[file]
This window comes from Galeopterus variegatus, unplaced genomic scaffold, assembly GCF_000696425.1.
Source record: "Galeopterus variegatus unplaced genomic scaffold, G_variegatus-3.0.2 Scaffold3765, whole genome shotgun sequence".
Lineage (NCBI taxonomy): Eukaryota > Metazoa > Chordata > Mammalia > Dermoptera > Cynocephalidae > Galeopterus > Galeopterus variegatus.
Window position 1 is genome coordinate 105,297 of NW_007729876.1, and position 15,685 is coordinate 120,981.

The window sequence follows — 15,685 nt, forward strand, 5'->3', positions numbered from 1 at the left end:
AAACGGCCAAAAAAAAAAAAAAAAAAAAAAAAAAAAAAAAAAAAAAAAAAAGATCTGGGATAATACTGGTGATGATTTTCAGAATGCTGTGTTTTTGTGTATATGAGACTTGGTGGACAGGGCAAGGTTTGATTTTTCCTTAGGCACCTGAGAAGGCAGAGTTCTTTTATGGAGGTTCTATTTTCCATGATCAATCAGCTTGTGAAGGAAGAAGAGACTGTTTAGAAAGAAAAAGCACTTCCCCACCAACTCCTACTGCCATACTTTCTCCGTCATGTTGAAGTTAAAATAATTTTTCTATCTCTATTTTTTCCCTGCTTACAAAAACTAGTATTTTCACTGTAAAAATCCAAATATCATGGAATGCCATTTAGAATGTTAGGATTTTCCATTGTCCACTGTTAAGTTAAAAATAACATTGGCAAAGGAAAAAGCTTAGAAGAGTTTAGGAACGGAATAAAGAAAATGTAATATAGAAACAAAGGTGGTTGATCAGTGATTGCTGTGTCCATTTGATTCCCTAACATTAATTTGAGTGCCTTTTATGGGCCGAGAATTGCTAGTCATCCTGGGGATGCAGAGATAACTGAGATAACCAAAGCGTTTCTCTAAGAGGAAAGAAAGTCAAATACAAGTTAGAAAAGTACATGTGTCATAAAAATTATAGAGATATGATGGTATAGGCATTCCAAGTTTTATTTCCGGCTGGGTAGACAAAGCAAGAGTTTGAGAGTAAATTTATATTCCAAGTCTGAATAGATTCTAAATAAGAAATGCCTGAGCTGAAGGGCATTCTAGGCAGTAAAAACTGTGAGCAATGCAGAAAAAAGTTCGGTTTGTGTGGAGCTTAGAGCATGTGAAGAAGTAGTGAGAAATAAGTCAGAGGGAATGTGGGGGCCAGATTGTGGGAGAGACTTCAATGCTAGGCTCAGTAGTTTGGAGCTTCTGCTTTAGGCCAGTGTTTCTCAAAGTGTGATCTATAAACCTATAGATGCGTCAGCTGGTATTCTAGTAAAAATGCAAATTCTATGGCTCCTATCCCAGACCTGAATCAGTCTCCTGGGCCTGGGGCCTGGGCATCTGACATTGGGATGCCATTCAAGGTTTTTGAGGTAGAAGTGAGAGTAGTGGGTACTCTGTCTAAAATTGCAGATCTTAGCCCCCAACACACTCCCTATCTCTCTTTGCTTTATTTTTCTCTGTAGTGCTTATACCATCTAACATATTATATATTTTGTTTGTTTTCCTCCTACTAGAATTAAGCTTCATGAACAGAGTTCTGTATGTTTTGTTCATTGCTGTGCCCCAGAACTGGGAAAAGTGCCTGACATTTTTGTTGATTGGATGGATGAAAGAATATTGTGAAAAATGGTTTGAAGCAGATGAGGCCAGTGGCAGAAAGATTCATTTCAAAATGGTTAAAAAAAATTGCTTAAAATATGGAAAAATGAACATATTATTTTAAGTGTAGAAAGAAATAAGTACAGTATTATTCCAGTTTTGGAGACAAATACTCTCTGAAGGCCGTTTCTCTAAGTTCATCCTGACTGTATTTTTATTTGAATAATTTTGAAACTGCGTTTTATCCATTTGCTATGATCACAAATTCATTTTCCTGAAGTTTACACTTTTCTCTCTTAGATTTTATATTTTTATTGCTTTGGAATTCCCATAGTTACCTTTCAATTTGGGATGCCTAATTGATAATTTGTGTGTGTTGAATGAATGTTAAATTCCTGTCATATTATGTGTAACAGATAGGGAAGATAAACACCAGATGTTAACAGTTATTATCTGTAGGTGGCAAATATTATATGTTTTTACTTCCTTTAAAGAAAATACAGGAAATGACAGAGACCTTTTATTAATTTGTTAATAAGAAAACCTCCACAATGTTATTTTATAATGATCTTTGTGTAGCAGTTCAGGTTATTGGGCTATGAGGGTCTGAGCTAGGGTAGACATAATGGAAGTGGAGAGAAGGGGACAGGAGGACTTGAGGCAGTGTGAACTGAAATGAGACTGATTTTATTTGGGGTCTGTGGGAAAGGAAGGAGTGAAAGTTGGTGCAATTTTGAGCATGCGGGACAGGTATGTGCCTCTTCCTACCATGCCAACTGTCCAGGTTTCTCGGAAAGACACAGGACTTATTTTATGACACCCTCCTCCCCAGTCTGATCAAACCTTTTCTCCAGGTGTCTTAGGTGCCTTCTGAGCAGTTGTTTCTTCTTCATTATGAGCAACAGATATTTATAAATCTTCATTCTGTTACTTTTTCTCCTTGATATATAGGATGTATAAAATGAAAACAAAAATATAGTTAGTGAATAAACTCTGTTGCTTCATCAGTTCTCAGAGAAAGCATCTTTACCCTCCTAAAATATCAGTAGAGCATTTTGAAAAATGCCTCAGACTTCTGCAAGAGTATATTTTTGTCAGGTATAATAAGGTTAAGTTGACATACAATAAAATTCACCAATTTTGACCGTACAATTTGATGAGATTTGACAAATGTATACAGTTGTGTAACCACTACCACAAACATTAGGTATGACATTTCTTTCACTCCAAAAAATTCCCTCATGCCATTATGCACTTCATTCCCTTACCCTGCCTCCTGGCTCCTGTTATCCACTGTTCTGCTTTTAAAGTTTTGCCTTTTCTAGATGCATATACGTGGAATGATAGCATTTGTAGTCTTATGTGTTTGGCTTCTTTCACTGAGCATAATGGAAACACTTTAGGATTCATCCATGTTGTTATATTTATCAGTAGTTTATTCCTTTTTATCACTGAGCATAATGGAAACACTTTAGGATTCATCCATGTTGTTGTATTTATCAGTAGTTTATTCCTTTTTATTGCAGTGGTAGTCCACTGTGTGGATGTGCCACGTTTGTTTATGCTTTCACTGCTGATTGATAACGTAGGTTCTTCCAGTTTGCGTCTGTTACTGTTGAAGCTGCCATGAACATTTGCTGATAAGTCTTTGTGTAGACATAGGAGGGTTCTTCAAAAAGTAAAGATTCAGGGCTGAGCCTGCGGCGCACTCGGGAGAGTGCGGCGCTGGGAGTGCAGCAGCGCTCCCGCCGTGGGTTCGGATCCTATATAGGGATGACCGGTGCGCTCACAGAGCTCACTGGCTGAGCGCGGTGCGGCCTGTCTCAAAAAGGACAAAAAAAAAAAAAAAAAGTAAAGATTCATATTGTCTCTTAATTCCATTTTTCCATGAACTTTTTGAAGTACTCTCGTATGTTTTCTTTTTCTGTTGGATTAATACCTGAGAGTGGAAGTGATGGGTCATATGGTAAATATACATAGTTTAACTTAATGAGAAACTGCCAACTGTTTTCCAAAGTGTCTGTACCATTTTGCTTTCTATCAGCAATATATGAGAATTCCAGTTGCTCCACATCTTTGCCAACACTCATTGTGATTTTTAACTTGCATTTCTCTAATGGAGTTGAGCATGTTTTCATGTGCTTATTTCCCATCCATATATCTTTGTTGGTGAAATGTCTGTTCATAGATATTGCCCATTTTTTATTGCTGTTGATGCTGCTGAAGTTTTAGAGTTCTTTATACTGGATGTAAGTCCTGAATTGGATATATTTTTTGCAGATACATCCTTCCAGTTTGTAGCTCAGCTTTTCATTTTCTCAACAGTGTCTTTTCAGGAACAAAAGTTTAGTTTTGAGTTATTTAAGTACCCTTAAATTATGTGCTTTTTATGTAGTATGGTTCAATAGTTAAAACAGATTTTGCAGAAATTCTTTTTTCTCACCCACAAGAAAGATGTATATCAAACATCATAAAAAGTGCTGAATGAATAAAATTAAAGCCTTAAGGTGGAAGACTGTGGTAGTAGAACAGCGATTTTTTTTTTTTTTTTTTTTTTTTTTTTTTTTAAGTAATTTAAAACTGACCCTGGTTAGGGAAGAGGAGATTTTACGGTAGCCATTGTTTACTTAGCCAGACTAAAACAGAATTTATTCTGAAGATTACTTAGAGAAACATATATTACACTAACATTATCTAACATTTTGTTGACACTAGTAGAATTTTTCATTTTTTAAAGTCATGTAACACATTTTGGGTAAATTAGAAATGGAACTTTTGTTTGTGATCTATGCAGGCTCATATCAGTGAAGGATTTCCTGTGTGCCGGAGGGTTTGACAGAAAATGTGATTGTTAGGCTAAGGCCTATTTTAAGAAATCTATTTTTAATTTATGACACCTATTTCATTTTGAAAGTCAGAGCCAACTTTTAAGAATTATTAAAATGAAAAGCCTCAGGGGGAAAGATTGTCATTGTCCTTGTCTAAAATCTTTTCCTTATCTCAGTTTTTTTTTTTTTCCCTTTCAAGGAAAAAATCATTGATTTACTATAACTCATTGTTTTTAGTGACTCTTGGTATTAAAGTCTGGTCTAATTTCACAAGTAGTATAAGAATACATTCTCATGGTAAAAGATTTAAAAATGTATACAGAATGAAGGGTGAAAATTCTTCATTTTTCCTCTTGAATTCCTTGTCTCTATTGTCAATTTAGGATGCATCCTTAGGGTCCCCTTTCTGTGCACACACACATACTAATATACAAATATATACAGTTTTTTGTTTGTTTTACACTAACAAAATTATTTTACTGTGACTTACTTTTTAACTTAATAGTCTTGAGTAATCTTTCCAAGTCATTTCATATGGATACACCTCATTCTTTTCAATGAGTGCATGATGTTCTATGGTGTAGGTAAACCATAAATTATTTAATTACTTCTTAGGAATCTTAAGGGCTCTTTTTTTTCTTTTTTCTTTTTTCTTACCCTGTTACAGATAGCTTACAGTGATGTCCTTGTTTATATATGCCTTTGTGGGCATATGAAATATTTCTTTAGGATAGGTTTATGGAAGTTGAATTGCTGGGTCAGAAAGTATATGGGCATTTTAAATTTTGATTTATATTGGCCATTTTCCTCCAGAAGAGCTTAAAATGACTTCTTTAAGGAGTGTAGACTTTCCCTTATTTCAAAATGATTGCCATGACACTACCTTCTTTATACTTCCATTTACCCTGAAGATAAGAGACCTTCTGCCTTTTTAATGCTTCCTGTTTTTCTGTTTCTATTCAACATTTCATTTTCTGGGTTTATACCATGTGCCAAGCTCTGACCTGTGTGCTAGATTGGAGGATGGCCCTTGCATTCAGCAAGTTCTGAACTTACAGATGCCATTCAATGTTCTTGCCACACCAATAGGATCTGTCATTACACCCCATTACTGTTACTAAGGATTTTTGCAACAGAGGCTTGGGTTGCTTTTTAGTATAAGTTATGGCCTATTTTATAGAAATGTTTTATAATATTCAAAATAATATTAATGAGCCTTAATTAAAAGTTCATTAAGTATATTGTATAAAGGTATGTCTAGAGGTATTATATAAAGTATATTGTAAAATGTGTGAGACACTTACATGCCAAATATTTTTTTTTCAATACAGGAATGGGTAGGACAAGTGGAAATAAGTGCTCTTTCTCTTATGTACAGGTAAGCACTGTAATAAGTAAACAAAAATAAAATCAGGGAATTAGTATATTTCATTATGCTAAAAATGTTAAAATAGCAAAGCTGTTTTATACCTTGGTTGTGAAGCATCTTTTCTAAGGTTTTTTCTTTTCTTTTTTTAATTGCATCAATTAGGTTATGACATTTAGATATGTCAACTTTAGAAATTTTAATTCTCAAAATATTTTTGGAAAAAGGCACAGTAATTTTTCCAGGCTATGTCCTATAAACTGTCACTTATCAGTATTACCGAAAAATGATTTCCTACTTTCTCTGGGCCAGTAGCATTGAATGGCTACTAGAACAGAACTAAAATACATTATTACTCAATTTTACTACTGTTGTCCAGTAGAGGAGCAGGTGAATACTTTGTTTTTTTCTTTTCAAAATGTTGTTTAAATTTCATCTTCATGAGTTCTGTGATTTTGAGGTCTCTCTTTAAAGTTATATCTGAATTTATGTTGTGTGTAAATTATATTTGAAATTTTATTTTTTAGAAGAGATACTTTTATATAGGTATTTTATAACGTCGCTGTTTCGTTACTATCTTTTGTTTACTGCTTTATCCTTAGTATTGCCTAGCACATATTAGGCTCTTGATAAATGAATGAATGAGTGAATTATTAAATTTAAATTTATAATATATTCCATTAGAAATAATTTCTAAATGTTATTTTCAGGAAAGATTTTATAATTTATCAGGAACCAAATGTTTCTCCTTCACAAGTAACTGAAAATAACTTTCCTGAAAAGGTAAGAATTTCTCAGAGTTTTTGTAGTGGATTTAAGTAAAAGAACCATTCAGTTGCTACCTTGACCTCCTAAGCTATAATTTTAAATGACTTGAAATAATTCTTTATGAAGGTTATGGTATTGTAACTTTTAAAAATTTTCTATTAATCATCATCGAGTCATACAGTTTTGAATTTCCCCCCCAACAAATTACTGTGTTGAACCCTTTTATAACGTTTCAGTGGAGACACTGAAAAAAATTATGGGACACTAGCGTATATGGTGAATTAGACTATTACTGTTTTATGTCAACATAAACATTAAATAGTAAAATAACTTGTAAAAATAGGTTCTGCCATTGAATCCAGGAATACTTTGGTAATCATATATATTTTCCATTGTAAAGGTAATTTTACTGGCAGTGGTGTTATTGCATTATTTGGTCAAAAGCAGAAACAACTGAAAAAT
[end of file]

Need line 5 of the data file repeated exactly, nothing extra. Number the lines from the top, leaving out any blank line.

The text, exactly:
The window sequence follows — 15,685 nt, forward strand, 5'->3', positions numbered from 1 at the left end: